A hole in the IPComp protocol implementation of certain operating systems can be exploited to compromise a server. IPComp is used for compressing individual IP datagrams mainly in conjunction with IPSec and other VPN technologies. According to Tavis Ormandy, certain embedded datagrams can cause a recursion after they have been unpacked, which results in a kernel stack overflow.
Software and services firm Novell has warned of a security vulnerability (CVE-2011-0994) in its File Reporter product. According to a security advisory from the Zero Day Initiative (ZDI), Novell File Reporter is susceptible to a stack-based buffer overflow issue. This is caused by a boundary error in the File Reporter Agent (NFRAgent.exe) when handling the contents of a certain XML tag. This could, for example, be exploited by a malicious user to compromise a victim’s system, possibly leading to the execution of arbitrary code with system privileges.

Business Case for Security

I had a very interesting morning at McCann Fitzgerald who were kind enough to invite me in to give a legal update on data breaches – here’s a copy of the handout I provided:
Earlier today I had the opportunity to read a blog post by Uri Rivner, the Head of the Security Division of EMC. While the investigation into the RSA/EMC compromise is still ongoing, Mr. Rivner presents a very good summary of what they do know.
Some of the facts as written by Mr. Rivner:
The first part of the attack was a spear-phishing attempt aimed at non-high-profile targets. The information on the targets was most likely mined from social networking sites. All it took was one of the targeted employees who was tricked into opening an attached Excel spreadsheet.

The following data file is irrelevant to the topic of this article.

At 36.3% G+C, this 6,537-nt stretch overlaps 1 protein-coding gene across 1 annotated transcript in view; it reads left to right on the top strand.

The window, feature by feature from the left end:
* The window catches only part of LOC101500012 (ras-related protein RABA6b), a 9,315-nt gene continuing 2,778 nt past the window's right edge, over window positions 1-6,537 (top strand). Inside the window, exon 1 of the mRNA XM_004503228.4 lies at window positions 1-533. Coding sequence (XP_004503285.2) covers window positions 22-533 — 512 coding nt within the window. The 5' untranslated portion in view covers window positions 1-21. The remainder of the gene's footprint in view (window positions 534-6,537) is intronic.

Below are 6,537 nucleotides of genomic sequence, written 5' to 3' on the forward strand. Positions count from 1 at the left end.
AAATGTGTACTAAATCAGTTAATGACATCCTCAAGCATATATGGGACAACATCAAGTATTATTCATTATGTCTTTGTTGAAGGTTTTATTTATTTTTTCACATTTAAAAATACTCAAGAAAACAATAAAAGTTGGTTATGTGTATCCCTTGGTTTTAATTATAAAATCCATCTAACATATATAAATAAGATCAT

Three-quarters of energy firms have experienced a breach in the last year; 69 percent expect more to come
Seventy-five percent of energy and utility companies have suffered an IT security breach in the past year, and the situation doesn’t seem likely to improve anytime soon, according to a study published today.
According to the ‘State of IT Security: Study of Utilities & Energy Companies’ report — which was conducted by Ponemon Institute and sponsored by security monitoring software vendor Q1 Labs — more than three-quarters of global energy organizations surveyed admit to having suffered at least one data breach during the past 12 months. Sixty-nine percent think a data breach is very likely or likely to occur in the coming year.
Unique malware and variants galore, and more than 40 percent more mobile vulnerabilities than a year ago
Last year will likely go down as the year of the targeted attack, with the litany of big-name breaches that began with Google’s revelation that it had been hit by attackers out of China and the game-changer Stuxnet. But it was also a record-breaking year for new malware and variants, with 286 million new samples identified by Symantec.
The newly published Symantec Internet Security Threat Report Trends for 2010 counted some 6,253 new bugs — the most ever in a year — that were mostly driven by malware attack toolkits. The ease of deployment that comes with these kits resulted in some 286 million new malware variants, according to Symantec.
In nearly 80 percent of cases, banks did not detect fraud before funds were transferred
Business banking fraud — particularly in small and midsize companies — is still causing major problems for both the businesses and the banks that serve them, according to a study published today.
The ‘2011 Business Banking Trust Study,’ a follow-up to a similar study conducted last year, was written by Ponemon Institute and sponsored by Guardian Analytics. This year’s numbers suggest that the banking fraud situation has not improved since 2010.

Web Technologies

Add XSSF to Metasploit Framework on Ubuntu  []
What is XSSF or the Cross-site Scripting Framework?
The XSS Framework (XSSF) is able to manage victims of a generic XSS attack and hold an existing connection with JavaScript loop refreshing in order to allow future browser-based attacks. After injection of the generic attack (resource “loop” generated by XSSF), each victim will ask the attack server (every “x” seconds) if new commands are available:
Clickjacking Defense  []
Stanford Web Security Research recently published a paper on clickjacking defense:
The Stanford defense is lacking because Internet Explorer requires the full body to be loaded before the script will execute properly. That means that you need the